Why, I Auteur . . .
(by a recent writer-actor-director of a short play)
The director rules with an iron fist,
A mill to which all fellow men are grist,
Sovereign on set, with a might imperial,
His habits crude (indeed, venereal).
His adherence to vision is staunchly commendable,
But the script—and the actors—and audience—expendable.
He’s horn-mad, brash, and overamorous . . .
But he usually stays behind the camorous.
The player’s a peculiar beast,
A bore, at best; a whore, at least,
Who struts and frets, and girns, and mawks,
And talks, and talks, and talks, and talks
To choke the air with well-worn words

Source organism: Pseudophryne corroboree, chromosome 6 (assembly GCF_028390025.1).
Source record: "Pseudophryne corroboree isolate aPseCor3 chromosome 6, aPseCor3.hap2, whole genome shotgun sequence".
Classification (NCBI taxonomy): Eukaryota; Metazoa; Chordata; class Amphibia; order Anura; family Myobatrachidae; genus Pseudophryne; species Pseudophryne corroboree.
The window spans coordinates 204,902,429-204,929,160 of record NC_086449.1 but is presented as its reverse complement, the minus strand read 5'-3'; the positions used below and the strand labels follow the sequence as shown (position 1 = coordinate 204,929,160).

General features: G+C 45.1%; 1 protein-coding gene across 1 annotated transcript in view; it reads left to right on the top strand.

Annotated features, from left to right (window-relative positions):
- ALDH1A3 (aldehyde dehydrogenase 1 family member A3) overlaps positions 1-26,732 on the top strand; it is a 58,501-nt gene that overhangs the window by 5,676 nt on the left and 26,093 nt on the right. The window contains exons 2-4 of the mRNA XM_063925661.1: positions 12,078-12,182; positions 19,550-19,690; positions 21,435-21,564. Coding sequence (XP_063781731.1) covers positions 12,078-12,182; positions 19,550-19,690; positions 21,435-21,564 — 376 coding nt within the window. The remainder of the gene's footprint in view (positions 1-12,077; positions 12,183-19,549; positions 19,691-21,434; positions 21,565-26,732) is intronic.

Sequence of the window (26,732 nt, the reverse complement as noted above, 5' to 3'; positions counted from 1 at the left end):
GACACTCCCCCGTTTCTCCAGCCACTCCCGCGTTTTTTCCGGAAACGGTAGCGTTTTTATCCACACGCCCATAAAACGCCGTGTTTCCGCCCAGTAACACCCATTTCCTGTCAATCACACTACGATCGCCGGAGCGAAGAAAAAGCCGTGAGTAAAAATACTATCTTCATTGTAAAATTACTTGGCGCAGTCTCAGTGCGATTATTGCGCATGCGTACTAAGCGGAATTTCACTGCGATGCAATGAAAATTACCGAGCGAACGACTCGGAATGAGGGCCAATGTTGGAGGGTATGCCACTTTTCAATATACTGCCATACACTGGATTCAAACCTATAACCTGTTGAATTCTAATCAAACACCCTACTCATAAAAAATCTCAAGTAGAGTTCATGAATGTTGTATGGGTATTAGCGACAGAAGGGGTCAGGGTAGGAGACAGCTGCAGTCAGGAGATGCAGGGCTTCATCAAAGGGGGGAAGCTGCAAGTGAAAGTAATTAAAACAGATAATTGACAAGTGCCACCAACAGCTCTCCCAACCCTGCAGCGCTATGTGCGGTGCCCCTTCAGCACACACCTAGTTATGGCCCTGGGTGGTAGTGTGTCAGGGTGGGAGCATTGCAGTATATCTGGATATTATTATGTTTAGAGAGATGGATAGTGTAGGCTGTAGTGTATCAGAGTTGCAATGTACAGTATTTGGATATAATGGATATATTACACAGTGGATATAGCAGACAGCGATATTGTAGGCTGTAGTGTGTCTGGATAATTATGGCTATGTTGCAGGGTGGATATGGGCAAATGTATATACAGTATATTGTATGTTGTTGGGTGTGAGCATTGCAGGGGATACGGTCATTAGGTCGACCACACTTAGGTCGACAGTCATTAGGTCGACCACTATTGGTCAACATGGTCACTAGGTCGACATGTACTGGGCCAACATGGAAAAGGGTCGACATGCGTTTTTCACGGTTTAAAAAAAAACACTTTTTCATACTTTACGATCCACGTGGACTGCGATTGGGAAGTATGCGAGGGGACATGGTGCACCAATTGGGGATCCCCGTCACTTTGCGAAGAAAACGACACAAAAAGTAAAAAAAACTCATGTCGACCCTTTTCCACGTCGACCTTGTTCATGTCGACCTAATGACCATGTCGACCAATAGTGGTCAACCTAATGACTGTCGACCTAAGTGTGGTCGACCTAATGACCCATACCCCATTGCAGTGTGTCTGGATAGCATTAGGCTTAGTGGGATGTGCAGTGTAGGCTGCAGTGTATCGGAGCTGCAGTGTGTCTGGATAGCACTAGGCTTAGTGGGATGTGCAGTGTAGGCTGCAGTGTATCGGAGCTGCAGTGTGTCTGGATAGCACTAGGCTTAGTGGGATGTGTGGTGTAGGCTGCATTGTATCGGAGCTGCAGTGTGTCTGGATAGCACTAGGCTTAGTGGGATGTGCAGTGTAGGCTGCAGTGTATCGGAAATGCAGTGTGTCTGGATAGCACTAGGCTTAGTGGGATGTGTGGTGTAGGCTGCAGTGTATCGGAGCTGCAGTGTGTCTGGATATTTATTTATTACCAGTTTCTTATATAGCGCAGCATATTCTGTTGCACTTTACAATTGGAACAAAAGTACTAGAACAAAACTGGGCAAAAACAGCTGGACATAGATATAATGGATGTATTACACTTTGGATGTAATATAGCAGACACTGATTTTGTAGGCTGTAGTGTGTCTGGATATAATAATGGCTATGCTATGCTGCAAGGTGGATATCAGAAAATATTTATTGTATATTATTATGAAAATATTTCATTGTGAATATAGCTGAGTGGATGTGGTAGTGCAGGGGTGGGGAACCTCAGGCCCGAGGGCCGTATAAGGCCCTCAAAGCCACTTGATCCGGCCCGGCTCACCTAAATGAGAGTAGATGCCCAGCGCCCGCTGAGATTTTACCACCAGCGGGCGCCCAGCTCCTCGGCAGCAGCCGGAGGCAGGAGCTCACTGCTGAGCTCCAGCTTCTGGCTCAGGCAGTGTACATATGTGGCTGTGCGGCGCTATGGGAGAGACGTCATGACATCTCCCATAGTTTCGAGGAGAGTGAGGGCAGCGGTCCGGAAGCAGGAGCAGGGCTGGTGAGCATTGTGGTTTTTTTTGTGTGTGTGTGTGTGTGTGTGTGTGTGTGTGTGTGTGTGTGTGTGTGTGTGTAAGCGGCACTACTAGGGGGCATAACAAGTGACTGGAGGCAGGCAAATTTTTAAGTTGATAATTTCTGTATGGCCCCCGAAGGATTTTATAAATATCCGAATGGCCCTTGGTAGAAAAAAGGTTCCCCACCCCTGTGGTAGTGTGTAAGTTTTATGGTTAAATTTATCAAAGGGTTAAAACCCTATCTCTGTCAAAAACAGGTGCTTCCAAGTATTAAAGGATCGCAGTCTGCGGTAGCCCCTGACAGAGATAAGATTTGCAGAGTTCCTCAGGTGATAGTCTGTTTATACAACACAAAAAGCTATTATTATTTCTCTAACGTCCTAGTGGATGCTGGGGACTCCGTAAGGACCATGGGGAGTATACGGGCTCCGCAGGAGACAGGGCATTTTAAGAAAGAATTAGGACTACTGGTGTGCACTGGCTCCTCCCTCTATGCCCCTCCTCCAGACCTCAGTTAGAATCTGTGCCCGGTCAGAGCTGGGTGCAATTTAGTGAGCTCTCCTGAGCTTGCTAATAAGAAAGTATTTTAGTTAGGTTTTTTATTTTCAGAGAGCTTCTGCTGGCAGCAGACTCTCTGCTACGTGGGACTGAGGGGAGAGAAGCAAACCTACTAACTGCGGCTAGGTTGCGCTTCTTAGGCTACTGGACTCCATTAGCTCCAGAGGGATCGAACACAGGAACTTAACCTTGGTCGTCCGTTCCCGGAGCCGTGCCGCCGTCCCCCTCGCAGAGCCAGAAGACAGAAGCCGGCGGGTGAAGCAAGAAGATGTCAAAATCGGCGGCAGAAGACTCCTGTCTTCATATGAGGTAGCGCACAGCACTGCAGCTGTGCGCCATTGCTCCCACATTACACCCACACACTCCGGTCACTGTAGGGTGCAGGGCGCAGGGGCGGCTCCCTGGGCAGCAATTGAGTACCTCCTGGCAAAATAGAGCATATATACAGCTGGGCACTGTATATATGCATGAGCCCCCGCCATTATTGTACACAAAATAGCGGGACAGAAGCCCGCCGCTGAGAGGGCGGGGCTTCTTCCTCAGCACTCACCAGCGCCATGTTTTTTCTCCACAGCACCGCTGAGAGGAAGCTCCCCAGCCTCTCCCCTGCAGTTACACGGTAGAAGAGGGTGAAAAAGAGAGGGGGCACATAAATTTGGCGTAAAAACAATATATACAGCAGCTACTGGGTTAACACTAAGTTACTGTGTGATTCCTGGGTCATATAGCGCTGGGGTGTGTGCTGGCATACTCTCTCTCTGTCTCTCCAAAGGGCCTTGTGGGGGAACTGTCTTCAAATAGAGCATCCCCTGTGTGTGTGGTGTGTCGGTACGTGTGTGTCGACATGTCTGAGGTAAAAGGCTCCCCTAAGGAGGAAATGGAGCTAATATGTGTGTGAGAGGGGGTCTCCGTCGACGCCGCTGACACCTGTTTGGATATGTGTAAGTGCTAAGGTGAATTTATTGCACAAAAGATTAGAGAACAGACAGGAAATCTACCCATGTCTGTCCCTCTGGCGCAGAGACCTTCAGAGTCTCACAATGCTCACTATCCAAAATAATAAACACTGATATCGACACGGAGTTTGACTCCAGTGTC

Dropped from the maw like verbal turds,
Pompous, proud, and pigeon-breasted,
Lest his braying might be bested.
The writer peddles piddling prose
In petty playscript, then he goes,
Accustomed to directors slighting
His weary, stale, flat, and unprofitable writing.
He aims at art, but art’s a bitch;
He lands at crass, or camp, or kitsch—
(And justly earns the critic’s slap
When he aims for crass, but lands at crap).
But one out-stinks these all by far—
From the trailer of the movie star
To the opera’s vaulted aeries
You can be quite sure that there is
No baser breed of malefactor:
The ass who can’t direct or act or
Write, cries—“Holy Trinity!
I can’t do one . . . I’ll do all three!”
On the Uncertain Parentage of Invention
I built a better mousetrap.
The world heard, and came.
A mouse-less land paid tribute
In lucre and in fame,
Then faded fast that pathway
They’d beaten to my house.
I fetched my tools, and started
To build a better mouse.